Above; One of Barbara’s full-size celebration cakes.

Even autumn and winter don’t escape the team’s creative flair, with pear & cranberry, chocolate orange, Baileys and ginger all providing quirky flavours. The team also has six cocktail cupcake flavours in their repertoire, from Mojito, to Piña Colada and Cosmopolitan cupcakes. A Piece of Cake There is, of course, an easier way to enjoy beautiful cupcakes for a birthday, wedding, summer garden party or any other occasion. Barbara and the team make cupcakes to order for customers and even offer local delivery. From a half-dozen to 300, no quantity is a problem, and the team can create bespoke decoration on any theme, creating all of their sugarcraft decorations by hand. Prices start from £1.50 a cupcake, and the team also creates single and multiple tiers of full-size cakes with over 20 flavours available. 38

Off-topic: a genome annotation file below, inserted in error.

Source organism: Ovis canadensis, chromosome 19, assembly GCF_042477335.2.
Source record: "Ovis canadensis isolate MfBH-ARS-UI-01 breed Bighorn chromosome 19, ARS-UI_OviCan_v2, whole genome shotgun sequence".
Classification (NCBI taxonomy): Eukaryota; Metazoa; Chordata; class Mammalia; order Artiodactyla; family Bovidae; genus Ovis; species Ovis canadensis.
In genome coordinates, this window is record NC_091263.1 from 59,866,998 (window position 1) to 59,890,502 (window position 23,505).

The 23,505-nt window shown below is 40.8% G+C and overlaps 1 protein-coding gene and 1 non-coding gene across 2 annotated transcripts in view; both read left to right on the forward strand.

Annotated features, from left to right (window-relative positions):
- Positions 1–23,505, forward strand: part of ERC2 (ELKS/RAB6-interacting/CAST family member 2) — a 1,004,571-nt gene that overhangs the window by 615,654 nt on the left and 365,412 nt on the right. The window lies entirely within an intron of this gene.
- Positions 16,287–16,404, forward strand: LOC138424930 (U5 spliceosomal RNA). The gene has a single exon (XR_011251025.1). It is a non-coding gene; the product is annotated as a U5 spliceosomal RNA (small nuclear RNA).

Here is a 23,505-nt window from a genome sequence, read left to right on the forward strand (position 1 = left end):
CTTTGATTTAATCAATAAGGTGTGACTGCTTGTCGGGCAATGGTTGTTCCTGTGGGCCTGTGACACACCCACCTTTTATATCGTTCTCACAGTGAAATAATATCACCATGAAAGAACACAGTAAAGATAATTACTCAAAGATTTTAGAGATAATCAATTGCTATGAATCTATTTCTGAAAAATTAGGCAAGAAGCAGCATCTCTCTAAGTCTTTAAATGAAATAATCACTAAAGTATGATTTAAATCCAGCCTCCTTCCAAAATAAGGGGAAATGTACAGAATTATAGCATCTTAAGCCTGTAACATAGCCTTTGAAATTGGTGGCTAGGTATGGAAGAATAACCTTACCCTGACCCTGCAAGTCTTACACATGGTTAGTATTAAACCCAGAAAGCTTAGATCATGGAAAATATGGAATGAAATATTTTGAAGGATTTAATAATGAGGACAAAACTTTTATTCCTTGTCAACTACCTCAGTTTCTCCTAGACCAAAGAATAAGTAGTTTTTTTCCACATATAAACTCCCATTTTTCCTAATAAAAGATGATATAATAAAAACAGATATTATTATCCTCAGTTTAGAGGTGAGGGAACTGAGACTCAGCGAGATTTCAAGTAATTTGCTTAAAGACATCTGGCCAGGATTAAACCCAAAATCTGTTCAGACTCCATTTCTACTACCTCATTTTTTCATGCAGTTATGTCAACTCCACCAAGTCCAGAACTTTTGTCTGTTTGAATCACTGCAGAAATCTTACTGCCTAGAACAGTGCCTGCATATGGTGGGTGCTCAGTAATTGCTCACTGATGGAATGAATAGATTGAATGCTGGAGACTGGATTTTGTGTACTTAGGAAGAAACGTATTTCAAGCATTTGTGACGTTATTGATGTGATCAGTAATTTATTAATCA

Order cupcakes from Barbara and the team by calling 01780 489 364, or for more information see www.stamfordcupcake

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Barbara’ s summer cupcake flavours include Pimms, strawberry and cream, rhubarb and custard, lemon and summer fruit...

Barbara and the Stamford Cupcake Company team usually create between six and 300 bespoke cupcakes for their customers.


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Apple & Blackberry Summer Cupcakes Makes a dozen cupcakes or six muffins; preparation time 30 minutes, cooking time 20 mins. 110g/4oz unsalted butter, 110g/4oz caster sugar 2 free-range eggs, Two bramley apples 110g/4oz blackberries 110g/4oz self-raising flour 1-2 tbsp milk For the buttercream icing 140g/5oz butter, softened 280g/10oz icing sugar


preheat the oven to 170c/gas 3 and line a 12-hole cupcake tin with paper cases. cream the butter and sugar together in a bowl until pale. beat in the eggs a little at a time and stir in the vanilla extract. sweat the apples until soft and fold in the blackberries, sieve and set aside to cool.


Fold in the flour using a large metal spoon, adding a little milk until the mixture is of a dropping consistency. Fold in the fruit and spoon the mixture into the paper cases until they are half full.